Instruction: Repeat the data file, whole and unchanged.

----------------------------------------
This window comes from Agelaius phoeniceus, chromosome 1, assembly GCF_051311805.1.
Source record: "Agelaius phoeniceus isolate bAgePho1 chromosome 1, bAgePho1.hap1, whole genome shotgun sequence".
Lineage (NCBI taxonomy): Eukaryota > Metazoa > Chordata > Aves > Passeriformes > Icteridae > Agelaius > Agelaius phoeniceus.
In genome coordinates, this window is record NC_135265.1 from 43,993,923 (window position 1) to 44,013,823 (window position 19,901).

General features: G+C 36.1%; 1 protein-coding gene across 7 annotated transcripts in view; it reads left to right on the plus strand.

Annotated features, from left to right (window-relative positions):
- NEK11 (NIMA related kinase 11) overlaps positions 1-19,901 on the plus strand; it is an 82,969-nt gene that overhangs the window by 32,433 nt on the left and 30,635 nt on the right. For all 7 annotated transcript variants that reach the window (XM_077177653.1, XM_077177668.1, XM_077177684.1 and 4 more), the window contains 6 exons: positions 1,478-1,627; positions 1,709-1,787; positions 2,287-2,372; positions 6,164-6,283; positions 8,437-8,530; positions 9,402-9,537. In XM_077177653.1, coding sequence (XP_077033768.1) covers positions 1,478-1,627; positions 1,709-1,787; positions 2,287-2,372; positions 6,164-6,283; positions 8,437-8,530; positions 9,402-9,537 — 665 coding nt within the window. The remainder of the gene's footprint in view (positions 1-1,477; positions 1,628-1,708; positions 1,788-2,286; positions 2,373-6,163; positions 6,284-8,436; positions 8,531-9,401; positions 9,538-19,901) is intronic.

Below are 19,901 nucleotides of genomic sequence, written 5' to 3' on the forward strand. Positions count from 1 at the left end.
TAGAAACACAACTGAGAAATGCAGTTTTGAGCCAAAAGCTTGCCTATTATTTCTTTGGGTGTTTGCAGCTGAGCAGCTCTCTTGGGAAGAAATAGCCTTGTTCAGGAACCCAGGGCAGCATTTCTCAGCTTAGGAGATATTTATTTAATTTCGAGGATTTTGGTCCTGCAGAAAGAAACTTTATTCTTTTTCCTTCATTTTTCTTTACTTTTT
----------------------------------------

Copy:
This window comes from Agelaius phoeniceus, chromosome 1, assembly GCF_051311805.1.
Source record: "Agelaius phoeniceus isolate bAgePho1 chromosome 1, bAgePho1.hap1, whole genome shotgun sequence".
Lineage (NCBI taxonomy): Eukaryota > Metazoa > Chordata > Aves > Passeriformes > Icteridae > Agelaius > Agelaius phoeniceus.
In genome coordinates, this window is record NC_135265.1 from 43,993,923 (window position 1) to 44,013,823 (window position 19,901).

General features: G+C 36.1%; 1 protein-coding gene across 7 annotated transcripts in view; it reads left to right on the plus strand.

Annotated features, from left to right (window-relative positions):
- NEK11 (NIMA related kinase 11) overlaps positions 1-19,901 on the plus strand; it is an 82,969-nt gene that overhangs the window by 32,433 nt on the left and 30,635 nt on the right. For all 7 annotated transcript variants that reach the window (XM_077177653.1, XM_077177668.1, XM_077177684.1 and 4 more), the window contains 6 exons: positions 1,478-1,627; positions 1,709-1,787; positions 2,287-2,372; positions 6,164-6,283; positions 8,437-8,530; positions 9,402-9,537. In XM_077177653.1, coding sequence (XP_077033768.1) covers positions 1,478-1,627; positions 1,709-1,787; positions 2,287-2,372; positions 6,164-6,283; positions 8,437-8,530; positions 9,402-9,537 — 665 coding nt within the window. The remainder of the gene's footprint in view (positions 1-1,477; positions 1,628-1,708; positions 1,788-2,286; positions 2,373-6,163; positions 6,284-8,436; positions 8,531-9,401; positions 9,538-19,901) is intronic.

Below are 19,901 nucleotides of genomic sequence, written 5' to 3' on the forward strand. Positions count from 1 at the left end.
TAGAAACACAACTGAGAAATGCAGTTTTGAGCCAAAAGCTTGCCTATTATTTCTTTGGGTGTTTGCAGCTGAGCAGCTCTCTTGGGAAGAAATAGCCTTGTTCAGGAACCCAGGGCAGCATTTCTCAGCTTAGGAGATATTTATTTAATTTCGAGGATTTTGGTCCTGCAGAAAGAAACTTTATTCTTTTTCCTTCATTTTTCTTTACTTTTT